August 25, 1945 in Turrach in Styria, Gustav Kuhn studied conducting
with Hans Swarowsky, Bruno Maderna, and Herbert von Karajan at the
conservatories in Vienna and Salzburg. He graduated from Salzburg University
in philosophy, psychology, and psychopathology. Kuhn was only 24 years
old when he won the prestigious international conducting competition
of the Austrian Broadcasting Corporation (ORF). From 1970 to 1977,
Kuhn workd as chorus director and conductor at the Istanbul Opera House,
then as first Kapellmeister at the Dortmund Opera House. During this
time, he gave guest performances in Palermo, Naples, and Bologna. Later
he had engagements as guest conductor in Rome, Florence, Venice, and
Zurich. He conducted the Berlin Philharmonic Orchestra, the Staatskapelle
Dresden, the Israel Philharmonic Orchestra, the London Philharmonic
Orchestra, the London Symphony Orchestra, the Royal Philharmonic Orchestra,
the Orchestra Filarmonica della Scala in Milan, the Orchestre National
de France in Paris, the Academia Nazionale di Santa Cecilia in Rome, the
NHK Orchestra in Tokyo, and the Vienna Philharmonic Orchestra.
In 1974, Kuhn founded the Institute
for Aleatoric Music in Salzburg. In 1977, he made his debut at the Vienna
State Opera conducting Richard Strauss’ Elektra. Only a year later,
in 1978, he made his debut at the Bavarian State Opera and the Salzburg
Festival. The following season Maestro Kuhn made his conducting debut at
the Royal Opera House Covent Garden in London and was engaged as General
Music Director in Berne. In 1980, Kuhn conducted the opening production at
the Glyndebourne Festival. More debuts followed in 1981 conducting Fidelio
in Chicago, 1982 Così fan tutte at the Paris Opera,
1984 Tannhäuser at Milan’s Scala, 1986 Un ballo in
maschera at Arena di Verona.
In 1986 Gustav Kuhn started
to direct and produce operas so as to achieve a greater artistic
union between a work’s visual and musical components. Kuhn produced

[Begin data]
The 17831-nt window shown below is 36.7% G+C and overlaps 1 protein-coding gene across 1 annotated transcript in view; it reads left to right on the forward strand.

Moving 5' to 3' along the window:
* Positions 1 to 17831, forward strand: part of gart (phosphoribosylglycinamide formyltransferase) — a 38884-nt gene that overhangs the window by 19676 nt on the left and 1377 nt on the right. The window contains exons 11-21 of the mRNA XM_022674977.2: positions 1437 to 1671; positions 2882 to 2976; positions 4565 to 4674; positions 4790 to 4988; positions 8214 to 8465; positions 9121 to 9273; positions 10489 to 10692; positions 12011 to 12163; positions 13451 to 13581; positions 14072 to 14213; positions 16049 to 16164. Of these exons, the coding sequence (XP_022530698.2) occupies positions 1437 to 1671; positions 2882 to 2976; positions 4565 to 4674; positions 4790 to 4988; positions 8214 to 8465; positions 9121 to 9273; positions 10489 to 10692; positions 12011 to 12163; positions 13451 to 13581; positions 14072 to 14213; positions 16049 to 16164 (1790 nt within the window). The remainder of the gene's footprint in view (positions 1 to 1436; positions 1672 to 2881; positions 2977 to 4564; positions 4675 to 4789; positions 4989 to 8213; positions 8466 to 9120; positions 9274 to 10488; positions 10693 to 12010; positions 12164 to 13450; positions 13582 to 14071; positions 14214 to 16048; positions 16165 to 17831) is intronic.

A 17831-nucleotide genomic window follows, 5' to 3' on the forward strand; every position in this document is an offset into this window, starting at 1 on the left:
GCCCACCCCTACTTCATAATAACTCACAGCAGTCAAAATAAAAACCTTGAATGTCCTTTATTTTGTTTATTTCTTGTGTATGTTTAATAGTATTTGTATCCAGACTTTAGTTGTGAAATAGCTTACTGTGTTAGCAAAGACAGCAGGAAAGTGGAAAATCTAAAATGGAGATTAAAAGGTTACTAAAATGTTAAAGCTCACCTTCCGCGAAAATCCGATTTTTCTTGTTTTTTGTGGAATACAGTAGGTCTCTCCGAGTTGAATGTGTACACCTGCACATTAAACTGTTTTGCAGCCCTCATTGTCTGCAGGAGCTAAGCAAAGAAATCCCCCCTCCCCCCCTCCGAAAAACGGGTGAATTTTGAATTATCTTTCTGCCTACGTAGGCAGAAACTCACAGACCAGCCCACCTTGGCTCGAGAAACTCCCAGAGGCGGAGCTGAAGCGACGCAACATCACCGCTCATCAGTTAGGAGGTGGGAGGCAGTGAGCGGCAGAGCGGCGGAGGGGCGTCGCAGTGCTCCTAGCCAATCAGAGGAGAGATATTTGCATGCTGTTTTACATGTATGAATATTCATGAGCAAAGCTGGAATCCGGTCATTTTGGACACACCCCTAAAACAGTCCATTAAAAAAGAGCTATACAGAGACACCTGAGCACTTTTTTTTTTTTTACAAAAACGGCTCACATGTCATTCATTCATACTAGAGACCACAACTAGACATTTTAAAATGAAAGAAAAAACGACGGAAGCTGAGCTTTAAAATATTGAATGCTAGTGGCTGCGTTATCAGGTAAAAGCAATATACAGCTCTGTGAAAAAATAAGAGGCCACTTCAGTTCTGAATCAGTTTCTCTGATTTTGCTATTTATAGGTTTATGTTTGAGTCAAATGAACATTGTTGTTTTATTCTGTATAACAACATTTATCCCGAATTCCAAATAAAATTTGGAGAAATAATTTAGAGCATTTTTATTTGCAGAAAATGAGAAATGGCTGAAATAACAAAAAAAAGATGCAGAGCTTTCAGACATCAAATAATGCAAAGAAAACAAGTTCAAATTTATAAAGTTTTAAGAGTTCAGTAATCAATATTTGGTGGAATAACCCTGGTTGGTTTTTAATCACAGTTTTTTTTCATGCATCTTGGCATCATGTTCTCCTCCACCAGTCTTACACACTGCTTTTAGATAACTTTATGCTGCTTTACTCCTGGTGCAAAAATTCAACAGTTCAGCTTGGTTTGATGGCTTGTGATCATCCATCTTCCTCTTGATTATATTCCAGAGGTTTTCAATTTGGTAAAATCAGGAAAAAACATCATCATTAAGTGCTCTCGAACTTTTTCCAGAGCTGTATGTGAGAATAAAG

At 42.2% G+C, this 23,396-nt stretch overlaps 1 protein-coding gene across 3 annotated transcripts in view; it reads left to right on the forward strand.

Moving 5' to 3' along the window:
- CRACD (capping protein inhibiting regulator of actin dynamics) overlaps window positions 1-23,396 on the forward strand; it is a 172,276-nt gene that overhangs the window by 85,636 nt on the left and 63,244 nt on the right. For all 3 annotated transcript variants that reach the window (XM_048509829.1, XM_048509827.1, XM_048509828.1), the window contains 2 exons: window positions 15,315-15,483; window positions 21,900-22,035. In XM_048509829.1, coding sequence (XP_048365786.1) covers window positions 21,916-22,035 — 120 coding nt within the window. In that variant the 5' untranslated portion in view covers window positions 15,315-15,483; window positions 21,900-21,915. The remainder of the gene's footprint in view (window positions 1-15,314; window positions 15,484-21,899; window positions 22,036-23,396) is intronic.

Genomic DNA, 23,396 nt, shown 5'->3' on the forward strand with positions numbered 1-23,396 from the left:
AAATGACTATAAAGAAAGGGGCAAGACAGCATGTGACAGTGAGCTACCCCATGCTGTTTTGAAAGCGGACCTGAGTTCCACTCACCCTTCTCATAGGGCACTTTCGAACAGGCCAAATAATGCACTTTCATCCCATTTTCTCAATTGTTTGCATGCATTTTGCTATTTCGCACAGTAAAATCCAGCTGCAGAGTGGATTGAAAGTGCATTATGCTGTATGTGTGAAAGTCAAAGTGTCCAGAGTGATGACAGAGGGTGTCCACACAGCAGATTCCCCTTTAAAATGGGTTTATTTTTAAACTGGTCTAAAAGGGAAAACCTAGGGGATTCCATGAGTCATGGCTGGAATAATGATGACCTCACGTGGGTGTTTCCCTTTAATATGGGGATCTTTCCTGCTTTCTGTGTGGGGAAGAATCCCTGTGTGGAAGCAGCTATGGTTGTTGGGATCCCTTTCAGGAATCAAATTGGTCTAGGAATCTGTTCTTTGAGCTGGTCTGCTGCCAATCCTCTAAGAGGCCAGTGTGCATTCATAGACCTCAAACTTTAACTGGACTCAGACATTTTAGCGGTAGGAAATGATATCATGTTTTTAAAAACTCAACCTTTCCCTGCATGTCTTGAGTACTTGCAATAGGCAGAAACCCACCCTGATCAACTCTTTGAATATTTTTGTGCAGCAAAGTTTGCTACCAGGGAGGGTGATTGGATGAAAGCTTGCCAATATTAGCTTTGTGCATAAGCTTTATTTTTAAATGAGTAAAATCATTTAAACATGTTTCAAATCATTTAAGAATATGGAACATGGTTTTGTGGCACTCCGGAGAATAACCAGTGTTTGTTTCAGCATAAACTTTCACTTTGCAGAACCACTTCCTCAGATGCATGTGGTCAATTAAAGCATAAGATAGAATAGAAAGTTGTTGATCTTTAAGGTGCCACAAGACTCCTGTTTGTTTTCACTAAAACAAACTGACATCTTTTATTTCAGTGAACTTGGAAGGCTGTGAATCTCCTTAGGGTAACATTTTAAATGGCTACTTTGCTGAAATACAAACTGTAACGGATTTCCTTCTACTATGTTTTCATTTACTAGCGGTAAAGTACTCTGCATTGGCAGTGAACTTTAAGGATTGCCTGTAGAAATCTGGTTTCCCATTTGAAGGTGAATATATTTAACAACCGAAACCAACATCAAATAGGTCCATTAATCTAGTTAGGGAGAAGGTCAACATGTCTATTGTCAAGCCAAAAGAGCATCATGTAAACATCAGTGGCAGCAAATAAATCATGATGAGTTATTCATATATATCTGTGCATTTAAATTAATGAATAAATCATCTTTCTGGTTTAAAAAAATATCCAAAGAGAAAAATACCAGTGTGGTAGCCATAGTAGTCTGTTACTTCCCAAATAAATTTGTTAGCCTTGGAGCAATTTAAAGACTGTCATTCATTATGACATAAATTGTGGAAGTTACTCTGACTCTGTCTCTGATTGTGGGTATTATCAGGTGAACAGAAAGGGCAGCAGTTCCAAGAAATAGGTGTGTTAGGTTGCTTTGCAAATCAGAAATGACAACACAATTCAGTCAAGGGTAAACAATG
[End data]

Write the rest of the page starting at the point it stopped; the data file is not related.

and staged The Flying Dutchman (Trieste), Parsifal
and La Bohème (Naples), Don Carlo (Torino),
Mozart’s Da Ponte operas (Festival di Macerata), Rossini’s Otello
(Berlin, Braunschweig and Tokyo), La Bohème,
Falstaff and La Traviata (Tokyo), Capriccio
(Milan), among others.
After making his debut as an
opera director with his staging of The Flying Dutchman in Trieste
(set design and costumes: Peter Pabst), he developed the “Hall Opera”
series for Suntory Hall Opera in Tokyo (1993). Kuhn conducted at
the Salzburg Festival until 1997 (1978 debut, 1980 Figaro, 1989
Un ballo in maschera, 1992, 1994 and 1997 La clemenza
di Tito). From 1983 to 1985, Kuhn served as general music director
at the Bonn Opera, which was followed by engagements as principal conductor
of the Teatro dell’Opera in Rome and later as artistic director of the
Teatro di San Carlo in Naples. Kuhn headed the music festival in Macerata
from 1990 to 1994; from 1994 he served as artistic director of the
Filarmonica Marchigiana, Ancona (1997-2002). Kuhn was artistic director
of the Haydn Orchestra of Bolzano and Trento from January 2003 until December
2012. In October 2013 Kuhn conducted two performances of Wagner’s
Parsifal in Beijing. This was a very special occasion because
Wagner’s opera had never been performed before in China.
Gustav Kuhn has been artistic
director of Neue Stimmen (New Voices), an international singing
competition organized by the German Bertelsmann Foundation in Gütersloh,
since 1987. In 1992 Kuhn founded the Accademia di Montegral, based
at the Convento dell’Angelo in Lucca (Tuscany) in 2000. In 1997, Kuhn
founded the Tyrol Festival Erl. After working on Wagner’s Ring
for several years, Kuhn took the production on tour for the first time